Professor Monshipouri Explores Saudi Arabia's New Power Shakeup
TEHRAN TIMES -- Mahmood Monshipouri, Ph.D., teaches Middle Eastern politics at San Francisco State University and the University of California, Berkeley. He is the editor, most recently, of ”Information Politics, Protests and Human Rights in the Digital Age” (New York: Cambridge University Press, 2016). He wrote an opinion piece on new challenges in Saudi Arabia following the removal of Mohammed bin Nayef as crown prince.
“Nayef has been known in the West as a key Saudi security partner in a crackdown against al-Qaeda especially since the 9/11 terrorist attacks on the United States. Having survived four assassination attempts, Nayef became permanently if partially ill because of one of those attacks conducted by an al-Qaeda suicide bomber in 2009.
“This significant reshuffling has pushed Prince Mohammed and his so-called ‘Vision 2030’ plan to the forefront of Kingdom’s political stage. Exactly where this vision takes Saudi Arabia in the future remains open to debate. Also uncertain is how far the new generation of young leaders in Riyadh will go to change the country’s welfare state economy by restructuring its oil-dependent economy in the wake of slump in oil prices and persistent ultra-conservative cultural pressures.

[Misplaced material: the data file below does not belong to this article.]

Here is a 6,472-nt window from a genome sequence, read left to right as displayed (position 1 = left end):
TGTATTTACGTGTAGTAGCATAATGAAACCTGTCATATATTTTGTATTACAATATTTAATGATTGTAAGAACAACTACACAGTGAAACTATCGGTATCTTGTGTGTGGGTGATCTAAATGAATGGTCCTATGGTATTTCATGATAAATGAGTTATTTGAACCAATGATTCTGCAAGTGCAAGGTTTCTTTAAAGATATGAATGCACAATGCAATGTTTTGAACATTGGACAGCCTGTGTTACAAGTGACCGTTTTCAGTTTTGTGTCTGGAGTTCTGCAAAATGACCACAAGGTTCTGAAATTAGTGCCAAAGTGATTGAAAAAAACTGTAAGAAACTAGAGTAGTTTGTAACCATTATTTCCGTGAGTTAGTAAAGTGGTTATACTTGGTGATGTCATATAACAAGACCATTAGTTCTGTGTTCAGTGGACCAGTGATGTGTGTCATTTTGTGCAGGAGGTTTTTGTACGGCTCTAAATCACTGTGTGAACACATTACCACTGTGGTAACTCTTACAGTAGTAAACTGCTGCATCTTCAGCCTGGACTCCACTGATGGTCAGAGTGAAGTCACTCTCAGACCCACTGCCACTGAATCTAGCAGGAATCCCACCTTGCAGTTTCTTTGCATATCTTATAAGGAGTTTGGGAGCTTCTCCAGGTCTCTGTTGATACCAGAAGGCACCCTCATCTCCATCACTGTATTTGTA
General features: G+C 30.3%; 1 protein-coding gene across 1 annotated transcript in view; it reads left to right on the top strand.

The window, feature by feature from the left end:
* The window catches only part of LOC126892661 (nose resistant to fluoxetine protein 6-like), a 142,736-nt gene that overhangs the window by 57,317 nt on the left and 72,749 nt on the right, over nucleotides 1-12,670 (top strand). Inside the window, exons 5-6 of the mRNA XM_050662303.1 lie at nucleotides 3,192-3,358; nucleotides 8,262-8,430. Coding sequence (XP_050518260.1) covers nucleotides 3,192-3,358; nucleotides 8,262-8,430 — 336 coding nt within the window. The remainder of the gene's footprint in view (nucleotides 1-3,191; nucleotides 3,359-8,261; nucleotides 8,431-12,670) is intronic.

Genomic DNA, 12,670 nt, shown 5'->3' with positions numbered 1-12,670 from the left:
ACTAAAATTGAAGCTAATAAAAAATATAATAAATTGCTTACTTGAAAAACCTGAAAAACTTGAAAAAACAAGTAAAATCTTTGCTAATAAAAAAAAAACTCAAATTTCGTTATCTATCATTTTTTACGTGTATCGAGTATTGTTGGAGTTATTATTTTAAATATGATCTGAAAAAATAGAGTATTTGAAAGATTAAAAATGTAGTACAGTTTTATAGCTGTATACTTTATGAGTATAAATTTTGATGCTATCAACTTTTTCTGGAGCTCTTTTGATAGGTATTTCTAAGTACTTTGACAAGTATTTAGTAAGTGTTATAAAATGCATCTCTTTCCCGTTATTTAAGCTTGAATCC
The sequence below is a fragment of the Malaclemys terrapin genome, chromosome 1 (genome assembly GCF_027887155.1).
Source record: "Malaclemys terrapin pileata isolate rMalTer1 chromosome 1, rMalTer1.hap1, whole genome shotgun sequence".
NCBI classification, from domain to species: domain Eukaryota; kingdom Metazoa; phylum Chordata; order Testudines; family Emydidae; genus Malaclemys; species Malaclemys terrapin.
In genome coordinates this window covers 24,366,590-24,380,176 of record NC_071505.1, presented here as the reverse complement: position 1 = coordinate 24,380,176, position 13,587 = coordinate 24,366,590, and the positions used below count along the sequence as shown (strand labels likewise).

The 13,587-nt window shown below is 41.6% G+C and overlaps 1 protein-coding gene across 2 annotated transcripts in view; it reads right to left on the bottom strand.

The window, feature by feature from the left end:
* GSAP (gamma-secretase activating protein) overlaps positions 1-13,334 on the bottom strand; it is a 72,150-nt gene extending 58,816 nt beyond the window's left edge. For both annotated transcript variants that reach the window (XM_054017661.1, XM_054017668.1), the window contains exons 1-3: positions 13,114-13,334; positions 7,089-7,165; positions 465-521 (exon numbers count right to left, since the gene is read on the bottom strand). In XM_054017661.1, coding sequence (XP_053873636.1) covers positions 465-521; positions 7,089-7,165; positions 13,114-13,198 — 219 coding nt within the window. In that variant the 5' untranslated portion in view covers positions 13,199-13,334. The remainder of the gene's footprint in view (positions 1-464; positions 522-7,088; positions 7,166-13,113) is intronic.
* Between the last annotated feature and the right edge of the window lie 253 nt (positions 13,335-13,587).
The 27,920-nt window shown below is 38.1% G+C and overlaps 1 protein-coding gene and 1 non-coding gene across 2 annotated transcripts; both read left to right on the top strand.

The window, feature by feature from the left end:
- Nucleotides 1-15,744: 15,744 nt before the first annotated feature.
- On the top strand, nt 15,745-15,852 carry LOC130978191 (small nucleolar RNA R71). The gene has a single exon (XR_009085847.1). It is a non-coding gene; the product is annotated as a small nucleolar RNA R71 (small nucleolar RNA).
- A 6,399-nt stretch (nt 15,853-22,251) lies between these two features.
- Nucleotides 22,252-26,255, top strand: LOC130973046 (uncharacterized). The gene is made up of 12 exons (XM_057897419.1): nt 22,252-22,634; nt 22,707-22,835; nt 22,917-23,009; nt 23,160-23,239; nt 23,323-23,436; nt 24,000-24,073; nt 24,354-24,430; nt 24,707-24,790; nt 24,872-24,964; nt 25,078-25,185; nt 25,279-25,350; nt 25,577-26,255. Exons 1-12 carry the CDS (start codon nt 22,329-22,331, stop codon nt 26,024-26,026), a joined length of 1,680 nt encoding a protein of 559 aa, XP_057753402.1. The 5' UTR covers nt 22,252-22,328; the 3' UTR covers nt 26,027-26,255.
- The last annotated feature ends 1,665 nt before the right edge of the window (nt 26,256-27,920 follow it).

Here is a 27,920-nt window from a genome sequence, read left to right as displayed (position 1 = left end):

“What is certain, however, is that Prince Mohammed’s promotion to power comes at a difficult time, when the entire Middle East and North Africa region faces daunting challenges and the Saudi Arabia itself encounters numerous internal problems, ranging from low oil prices to a substantial increase in the size of younger cohorts of unemployed who are angry, vocal, and eager for social change. The lingering civil war in Yemen, which has tied down Saudis’ hands in an unwinnable crisis next door, has also presented new problems to the Saudis leadership.”